As a Scandinavian I am raised with hearty breakfasts (the type where multi grain bread is at the base of everything). However, after years of living abroad in the south of Europe, I have adopted the slightly decadent custom of starting the day by seriously boosting my blood sugar levels with a sweeter than sweet treat. On weekends that is.
The all Spanish specialty is churros, a version of the doughnut, and a very typical thing to eat at Spanish fairs and festivals. I love the way every little town and village has at least one place that sells churros on weekend mornings. It’s THE place to be. To pick up the local gossip, to discuss politics/bullfights/who was voted out at Dancing with the Stars – and of course to pick up some deep fat fried breakfast for the family at home. The queues are notoriously chaotic, never a straight line of people, but rather a gathering of locals seemingly happy to spend fifteen minutes of their morning socializing.
- Quien es el ultimo? (who is the last in line?) is the question to ask upon arrival, and you’ll be sure someone will raise his hand in the air. This means that your job is to keep your eyes on that particular guy. When he steps up to order, you know it’s your turn next. (This is a custom I’m still struggling to adapt to – as it applies not only in the churros queue, but also in public offices, in the hospital and even in the bank!)
When it’s your turn to order, you ask for the amount of ‘ruedas’ (wheels) you want. One rueda will easily feed two people. The price? Somewhere between 60 – 80 centimos per rueda!
More often than not there will be a local bar in close vicinity to the churros kiosque, and you’re always more than welcome to sit down with your churros, order a café con leche and enjoy your breakfast on their premises. Other bars have incorporated their own churrero (man who makes churros) in one corner of the bar. So you simply sit down at a table and order your coffee and churros, and it’s all brought to you.
Eating churros is one of those Spanish customs I have come to love. Not simply because they’re soft and crispy at the same time, and because you get to dunk them in hot chocolate (very traditional!), but also because they add to the laid back, slow mornings when you just know that the rest of the day will follow in the same, wonderful weekend pace.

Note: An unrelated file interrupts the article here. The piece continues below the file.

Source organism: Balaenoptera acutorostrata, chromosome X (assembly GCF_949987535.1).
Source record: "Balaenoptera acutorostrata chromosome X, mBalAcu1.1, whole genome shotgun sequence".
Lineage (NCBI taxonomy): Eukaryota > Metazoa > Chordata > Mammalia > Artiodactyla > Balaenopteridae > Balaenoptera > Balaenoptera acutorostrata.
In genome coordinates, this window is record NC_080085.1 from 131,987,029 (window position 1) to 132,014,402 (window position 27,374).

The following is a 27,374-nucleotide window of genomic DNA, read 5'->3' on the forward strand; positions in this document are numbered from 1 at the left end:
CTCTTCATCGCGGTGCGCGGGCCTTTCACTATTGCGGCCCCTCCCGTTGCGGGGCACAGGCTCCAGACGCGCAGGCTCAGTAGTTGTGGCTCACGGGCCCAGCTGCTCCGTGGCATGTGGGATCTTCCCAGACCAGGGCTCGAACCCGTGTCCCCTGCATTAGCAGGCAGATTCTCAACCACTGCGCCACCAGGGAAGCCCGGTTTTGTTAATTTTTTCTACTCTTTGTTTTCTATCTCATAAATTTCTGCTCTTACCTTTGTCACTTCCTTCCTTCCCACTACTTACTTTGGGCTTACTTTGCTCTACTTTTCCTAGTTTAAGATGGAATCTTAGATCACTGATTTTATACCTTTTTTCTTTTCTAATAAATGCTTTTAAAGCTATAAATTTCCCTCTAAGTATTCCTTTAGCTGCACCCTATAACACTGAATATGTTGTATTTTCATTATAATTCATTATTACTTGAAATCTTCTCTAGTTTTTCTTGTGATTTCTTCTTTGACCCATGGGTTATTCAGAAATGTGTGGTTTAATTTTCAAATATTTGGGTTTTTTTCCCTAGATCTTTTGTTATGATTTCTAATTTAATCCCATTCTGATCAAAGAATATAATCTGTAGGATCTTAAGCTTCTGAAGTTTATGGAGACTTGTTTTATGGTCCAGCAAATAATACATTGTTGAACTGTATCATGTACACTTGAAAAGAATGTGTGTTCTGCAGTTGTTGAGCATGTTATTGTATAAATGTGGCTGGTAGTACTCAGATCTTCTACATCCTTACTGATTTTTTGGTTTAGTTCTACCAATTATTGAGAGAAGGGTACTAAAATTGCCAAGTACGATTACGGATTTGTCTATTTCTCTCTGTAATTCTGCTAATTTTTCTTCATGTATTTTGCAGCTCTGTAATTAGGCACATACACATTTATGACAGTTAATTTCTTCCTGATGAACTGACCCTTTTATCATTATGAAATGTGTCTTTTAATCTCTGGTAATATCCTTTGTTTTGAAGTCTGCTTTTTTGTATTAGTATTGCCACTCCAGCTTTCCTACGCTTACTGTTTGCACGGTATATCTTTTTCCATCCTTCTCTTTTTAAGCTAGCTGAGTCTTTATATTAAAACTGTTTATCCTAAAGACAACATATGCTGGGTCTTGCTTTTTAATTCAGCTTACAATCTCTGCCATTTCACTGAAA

For those of you who are not in Spain – churros made at home is dead easy. Slightly messier than simply throwing away the newspaper used as wrapping paper when you buy them in a kiosque, but still delicious and moreish. Here’s how to do it:
- 1 cup white flour
- 1/4 tsp baking powder
- 1 cup water
- 1 tbsp vegetable oil
- pinch of salt
- 1 tsp granulated sugar (my mother in-law doesn’t use sugar in the mix, she simply sprinkles it on top once they’re fried)
- oil for frying
1. In a heavy based sauce pan, pour 1 cup water. Add oil, salt, sugar and stir. Bring water to a boil and remove saucepan.
2. Pour flour into a mixing bowl, add baking powder and stir.
3. Slowly pour boiling water from saucepan into flour mixture – stirring constantly with a fork until it is a smooth dough without lumps.
4. Spoon dough into a churrera (a large cookie press) or pastry bag. You can also use an empty water bottle if you don’t own the right equipment.
5. Pour vegetable oil into a large heavy bottomed frying pan. There should be enough oil in the pan to cover the churros. Carefully squeeze dough into hot oil while making circular movements with your hand. You’re aiming to make swirls, or ‘wheels’ (ruedas) as the Spanish call them. Fry until golden brown. Remove with a wooden spatula. Place on a paper towel to drain.
Once drained, cut into manageable lengths and sprinkle with sugar. (Some also add a tasty pinch of cinnamon to the sprinkle, but this is not the traditional way).
This post is part of The Lonely Planet Blogsherpa Travel Carnival about “Food around the World”. It is hosted by Kat Robinson over at
where you can read about food in all its glorious shapes, tastes and colours from near and far.